Your article makes it seem like people are locked up and the key is thrown away. People were processed for the most part in the street (on site), brought to the hall of justice, cited, and released in time to be back out at 5:00pm to attend the large rally and march to Yerba Buena Gardens. There was no lengthy jail time. There was no talk of "domestic terrorists." The Police were absolutely cordial, took their time, were gentle (and we heard not a single instance of harassment by police, and many protesters were thanked by police).

I still believe civil disobedience is a useful and appropriate action to resist tyrannical actions by the state. If done correctly. If done in a timely fashion (for instance if protests and civil disobedience had continued, if there had been riots, who knows what else)... yes, the situation could have easily changed.

I cannot speak about what it is like for people organizing on other issues, on other days, in other movements. I'm sure there are plenty of examples of police brutality, violence, intimidation, long term incarceration and countless other injustices perpetrated upon protesters. But other people have engaged in arrestable civil disobedient actions in this city, been cited, released, and charges dismissed.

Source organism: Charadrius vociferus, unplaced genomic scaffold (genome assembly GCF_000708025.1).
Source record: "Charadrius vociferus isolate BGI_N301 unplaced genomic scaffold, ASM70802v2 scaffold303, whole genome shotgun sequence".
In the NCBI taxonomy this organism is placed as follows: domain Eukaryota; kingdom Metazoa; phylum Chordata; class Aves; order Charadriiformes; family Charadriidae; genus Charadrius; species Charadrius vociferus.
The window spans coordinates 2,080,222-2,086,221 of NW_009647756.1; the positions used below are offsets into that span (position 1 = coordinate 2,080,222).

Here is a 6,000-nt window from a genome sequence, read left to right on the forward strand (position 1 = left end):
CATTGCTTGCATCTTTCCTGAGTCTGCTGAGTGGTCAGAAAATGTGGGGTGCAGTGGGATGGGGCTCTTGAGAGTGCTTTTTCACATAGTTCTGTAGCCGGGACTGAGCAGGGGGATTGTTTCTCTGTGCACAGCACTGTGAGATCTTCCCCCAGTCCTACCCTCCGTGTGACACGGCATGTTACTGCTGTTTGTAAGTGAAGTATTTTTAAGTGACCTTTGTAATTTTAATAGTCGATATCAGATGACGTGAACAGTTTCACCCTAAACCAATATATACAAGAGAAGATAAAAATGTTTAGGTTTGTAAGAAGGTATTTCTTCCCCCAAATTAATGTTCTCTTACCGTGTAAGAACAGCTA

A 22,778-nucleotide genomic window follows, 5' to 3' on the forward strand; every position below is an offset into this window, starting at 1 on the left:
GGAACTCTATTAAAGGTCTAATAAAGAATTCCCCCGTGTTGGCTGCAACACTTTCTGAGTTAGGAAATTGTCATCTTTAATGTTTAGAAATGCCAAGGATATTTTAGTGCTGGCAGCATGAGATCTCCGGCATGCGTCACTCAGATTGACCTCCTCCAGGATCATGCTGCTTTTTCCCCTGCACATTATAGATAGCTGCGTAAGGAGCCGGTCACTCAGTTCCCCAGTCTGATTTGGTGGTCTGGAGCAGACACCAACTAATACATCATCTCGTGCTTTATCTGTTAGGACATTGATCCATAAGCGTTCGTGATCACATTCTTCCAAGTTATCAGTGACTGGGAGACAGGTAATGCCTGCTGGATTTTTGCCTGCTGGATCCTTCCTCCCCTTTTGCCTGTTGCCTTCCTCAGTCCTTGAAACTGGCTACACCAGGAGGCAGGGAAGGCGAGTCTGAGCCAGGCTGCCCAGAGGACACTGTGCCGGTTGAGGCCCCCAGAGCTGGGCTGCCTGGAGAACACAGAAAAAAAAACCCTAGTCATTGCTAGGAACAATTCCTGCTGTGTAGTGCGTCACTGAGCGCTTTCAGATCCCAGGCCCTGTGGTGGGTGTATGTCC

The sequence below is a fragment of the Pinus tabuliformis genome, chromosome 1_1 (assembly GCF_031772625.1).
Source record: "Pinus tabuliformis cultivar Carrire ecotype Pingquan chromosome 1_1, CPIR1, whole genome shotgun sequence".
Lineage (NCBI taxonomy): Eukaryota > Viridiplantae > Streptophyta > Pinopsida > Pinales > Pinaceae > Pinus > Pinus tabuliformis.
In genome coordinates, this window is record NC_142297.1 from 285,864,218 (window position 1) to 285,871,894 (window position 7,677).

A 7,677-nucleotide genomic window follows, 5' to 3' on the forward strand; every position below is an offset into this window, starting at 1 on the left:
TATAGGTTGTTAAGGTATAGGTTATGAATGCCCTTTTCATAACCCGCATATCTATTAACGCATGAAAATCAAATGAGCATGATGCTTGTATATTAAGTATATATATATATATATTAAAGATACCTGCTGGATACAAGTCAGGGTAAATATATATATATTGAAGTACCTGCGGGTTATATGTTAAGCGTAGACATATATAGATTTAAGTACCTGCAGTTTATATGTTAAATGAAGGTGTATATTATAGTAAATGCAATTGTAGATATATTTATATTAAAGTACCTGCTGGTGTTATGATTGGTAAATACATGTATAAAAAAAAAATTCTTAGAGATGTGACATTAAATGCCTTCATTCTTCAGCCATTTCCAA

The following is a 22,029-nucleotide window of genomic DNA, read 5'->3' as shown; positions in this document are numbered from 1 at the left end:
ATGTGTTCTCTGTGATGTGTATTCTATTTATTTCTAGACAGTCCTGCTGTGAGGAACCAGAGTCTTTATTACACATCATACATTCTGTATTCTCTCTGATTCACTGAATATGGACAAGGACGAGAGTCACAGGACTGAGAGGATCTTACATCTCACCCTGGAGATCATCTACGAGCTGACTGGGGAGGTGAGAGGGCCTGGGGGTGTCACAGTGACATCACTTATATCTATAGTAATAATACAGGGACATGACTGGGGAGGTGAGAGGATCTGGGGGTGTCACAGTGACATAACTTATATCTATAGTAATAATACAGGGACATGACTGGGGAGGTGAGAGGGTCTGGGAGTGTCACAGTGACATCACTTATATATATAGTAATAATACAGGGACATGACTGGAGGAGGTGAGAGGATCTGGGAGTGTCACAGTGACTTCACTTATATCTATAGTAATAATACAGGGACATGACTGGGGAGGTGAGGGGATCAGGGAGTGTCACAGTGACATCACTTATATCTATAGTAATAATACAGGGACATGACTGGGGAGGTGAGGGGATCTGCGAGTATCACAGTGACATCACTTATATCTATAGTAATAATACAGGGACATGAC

I think that fear mongering and scaring people away from Civil Disobedience only further marginalizes such actions from being ONE OF MANY tools in our toolbox. It is an important tool. It sends and important, immediate, and vital message. When people see civil disobedience they think one of two things "Wow that's stupid." or "Wow, that's brave." Everyone in this country fears arrest --and those getting arrested willingly deserve to be thanked and applauded for standing up for our rights and saying "Business will not continue as usual." For those people who say "Wow, that's brave." we may have at least opened their eyes that yes, this is an important issue for many of us, important enough to get arrested for.